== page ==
The Hub – March Progress

Because, hey…April’s almost over, so I’d better get March taken care of, right?

March was another good month for The Hub (eight books), but again a detriment to Read Harder. I am now at 20 books total out of the 25 needed. Technically, I am at 22 books, but I’m counting both volumes of Lumberjanes and Ms. Marvel as one book each. Gotta make things harder than they need to be!

simonSimon vs. the Homo-Sapiens Agenda by Becky Albertalli
I learned about this book when it first came out, but it wasn’t one I would have picked up on my own – it sounded interesting, though not what I’m normally interested in. I ended up liking it more than I thought I would (a recurrent theme with a lot of the books I’ve read for this challenge). Simon was a fairly quick read. It was engaging, and the angst, issues, consequences, and outcomes were relateable.

charm strangeCharm & Strange by Stephanie Kuehn
I don’t know what I was expecting when I started this book, but it wasn’t what happened. I assumed it would be more along the horror/thriller lines instead of the coming to terms with childhood trauma. Kuehn did a good job creating tension about what was actually going on. Aspects of it reminded me of We Are the Ants, specifically the Win’s grappling with reality and the lack of concrete closure. That being said, I enjoyed it.

bone gapBone Gap by Laura Ruby
Another book, that was what I was expecting, Bone Gap turned out to be an interesting book. It is definitely one that can be read again, trying to figure out symbolism and mythical parallels. I liked the magical realism and the incorporation of the Persephone myth.

 

super mutantSuperMutant Magic Academy by Jillian Tamaki
I was a bit unsure about this one based upon other Hub participants’ reactions to it. When I realized that it was not a narrative, but instead a collection comics, it made the book more enjoyable to read. Not for everyone, but if you like odd stories, then you would probably enjoy it. There were funny moments and relateable high school situations. It felt like it was poking fun of those moments and situations.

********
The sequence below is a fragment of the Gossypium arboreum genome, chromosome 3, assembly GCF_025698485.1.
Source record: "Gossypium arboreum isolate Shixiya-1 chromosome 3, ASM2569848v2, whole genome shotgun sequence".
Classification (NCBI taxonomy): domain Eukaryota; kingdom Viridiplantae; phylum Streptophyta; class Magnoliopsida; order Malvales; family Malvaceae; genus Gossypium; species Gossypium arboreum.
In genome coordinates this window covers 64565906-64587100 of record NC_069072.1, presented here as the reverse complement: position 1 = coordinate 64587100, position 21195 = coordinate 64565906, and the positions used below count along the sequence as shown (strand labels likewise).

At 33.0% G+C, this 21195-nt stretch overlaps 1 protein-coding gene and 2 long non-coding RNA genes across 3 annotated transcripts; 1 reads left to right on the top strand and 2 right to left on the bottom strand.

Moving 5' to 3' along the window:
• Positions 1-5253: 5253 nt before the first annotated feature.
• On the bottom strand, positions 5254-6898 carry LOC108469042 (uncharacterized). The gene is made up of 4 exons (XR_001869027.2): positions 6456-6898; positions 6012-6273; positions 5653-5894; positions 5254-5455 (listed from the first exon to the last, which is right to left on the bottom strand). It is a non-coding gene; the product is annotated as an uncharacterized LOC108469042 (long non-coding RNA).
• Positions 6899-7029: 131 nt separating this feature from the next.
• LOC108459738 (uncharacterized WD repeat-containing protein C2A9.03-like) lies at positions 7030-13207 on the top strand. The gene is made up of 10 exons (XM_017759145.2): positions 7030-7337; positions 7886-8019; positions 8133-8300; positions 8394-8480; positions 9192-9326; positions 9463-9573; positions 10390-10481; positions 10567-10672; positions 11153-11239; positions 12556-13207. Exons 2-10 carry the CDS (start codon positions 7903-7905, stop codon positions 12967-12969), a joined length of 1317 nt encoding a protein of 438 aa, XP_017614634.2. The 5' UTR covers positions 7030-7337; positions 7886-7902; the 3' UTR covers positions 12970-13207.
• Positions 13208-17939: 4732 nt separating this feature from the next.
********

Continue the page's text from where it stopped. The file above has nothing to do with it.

six of crowsSix of Crows by Leigh Bardugo
I’ve only read Shadow and Bone, which I liked, though I haven’t read the remaining books in the trilogy. Six of Crows, however, was only alright.  I found myself flipping around in the book trying to see if there was some point that would tip the story into the realm of exciting. Neither story nor characters really grabbed me.

 

bones and allBones & All by Camille DeAngelis
This was an odd and somewhat grotesque story. It never crossed over into gratuitousness. Maren is relateable in her attempt to figure out who she is and how she fits into the world. It’s a universal theme presented in a unique way.

 

illuminaeIlluminae by Amie Kaufman and Jay Kristoff
I loved loved loved this audiobook! Illuminae is definitely a book that should be listened to, using the hard copy as a supplement to look at ship schematics, etc… There is a full cast along with sound effects, and both are used to enhance the tension. Aden is amazingly creepy. Imagine if HAL9000 started to develop emotional sentience and had access to Reavers, and you’d have Aden.

I did have some complaints about Illuminae – the informality of some chapters could be annoying, specifically transcripts of online chats. In hardcopy, the formatting was too frenetic and artistic at times, though it was nice to see ship schematics. The verry, very end was a clunky set up for a sequel, and as shadenfreunde as it is, somewhat anticlimactic.

rad amer womenRad American Women A-Z: Rebels, Trailblazers, and Visionaries who Shaped Our History…and Our Future! by Kate Schatz
There was an interesting choice of women. I liked the diversity of them, with a wide range of backgrounds, interests, and accomplishments. It’s a book I would like my daughters to read.

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